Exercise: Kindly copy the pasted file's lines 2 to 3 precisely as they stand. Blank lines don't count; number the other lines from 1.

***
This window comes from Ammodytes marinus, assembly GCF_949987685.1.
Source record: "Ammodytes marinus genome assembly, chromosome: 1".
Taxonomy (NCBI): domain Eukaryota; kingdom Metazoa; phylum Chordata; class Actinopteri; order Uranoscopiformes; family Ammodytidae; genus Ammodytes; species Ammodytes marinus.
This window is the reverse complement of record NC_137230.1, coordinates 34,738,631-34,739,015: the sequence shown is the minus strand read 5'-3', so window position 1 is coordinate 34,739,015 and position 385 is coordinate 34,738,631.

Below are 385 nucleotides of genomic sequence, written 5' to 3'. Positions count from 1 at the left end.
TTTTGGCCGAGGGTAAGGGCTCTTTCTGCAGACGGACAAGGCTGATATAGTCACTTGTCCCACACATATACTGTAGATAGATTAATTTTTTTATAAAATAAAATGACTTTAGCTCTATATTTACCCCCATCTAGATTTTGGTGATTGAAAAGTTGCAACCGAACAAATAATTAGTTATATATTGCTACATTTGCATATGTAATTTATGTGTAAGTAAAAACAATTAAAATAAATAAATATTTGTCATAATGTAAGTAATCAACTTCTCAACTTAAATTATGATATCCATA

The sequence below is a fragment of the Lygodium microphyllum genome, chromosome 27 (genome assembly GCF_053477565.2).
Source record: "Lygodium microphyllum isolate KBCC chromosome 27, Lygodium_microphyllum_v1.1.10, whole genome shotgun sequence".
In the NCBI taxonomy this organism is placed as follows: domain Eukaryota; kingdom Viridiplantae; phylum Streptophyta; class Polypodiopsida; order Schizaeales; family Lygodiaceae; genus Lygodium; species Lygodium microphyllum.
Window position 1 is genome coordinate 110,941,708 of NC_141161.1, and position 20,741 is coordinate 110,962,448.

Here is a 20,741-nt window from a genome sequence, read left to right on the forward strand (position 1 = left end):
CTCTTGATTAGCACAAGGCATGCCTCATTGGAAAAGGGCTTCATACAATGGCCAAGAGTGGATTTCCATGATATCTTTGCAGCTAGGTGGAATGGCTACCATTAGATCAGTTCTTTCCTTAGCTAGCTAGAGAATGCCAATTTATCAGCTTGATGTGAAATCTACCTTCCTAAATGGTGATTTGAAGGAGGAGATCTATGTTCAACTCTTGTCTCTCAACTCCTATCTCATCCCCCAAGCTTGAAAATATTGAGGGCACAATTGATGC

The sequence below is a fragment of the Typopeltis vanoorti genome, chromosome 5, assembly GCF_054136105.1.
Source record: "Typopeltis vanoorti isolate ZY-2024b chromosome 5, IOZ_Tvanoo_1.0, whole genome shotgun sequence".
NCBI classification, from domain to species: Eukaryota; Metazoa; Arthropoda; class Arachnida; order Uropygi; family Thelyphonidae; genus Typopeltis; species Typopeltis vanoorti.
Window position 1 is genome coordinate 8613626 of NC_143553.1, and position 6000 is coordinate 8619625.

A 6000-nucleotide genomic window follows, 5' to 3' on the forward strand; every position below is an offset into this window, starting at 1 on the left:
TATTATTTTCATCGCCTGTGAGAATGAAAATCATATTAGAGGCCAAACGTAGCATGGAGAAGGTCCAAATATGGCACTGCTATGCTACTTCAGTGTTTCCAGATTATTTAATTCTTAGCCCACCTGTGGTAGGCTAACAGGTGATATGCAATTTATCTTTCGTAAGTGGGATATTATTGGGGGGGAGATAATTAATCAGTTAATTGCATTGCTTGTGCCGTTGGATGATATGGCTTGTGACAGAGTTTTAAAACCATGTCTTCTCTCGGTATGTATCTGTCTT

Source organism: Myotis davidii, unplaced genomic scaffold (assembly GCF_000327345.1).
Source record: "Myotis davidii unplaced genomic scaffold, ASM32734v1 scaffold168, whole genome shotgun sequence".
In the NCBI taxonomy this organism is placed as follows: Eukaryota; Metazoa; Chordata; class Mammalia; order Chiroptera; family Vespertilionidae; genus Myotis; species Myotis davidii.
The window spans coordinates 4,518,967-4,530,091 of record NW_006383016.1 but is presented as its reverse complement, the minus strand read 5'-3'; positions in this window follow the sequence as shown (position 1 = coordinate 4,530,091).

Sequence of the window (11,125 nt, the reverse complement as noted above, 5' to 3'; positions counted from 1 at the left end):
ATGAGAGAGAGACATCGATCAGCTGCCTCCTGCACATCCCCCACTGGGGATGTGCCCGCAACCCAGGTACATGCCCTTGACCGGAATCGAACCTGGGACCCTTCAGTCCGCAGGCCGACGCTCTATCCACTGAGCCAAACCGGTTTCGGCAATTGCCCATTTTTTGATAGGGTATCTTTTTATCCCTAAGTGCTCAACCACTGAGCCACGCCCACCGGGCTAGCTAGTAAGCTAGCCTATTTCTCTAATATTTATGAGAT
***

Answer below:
Source record: "Ammodytes marinus genome assembly, chromosome: 1".
Taxonomy (NCBI): domain Eukaryota; kingdom Metazoa; phylum Chordata; class Actinopteri; order Uranoscopiformes; family Ammodytidae; genus Ammodytes; species Ammodytes marinus.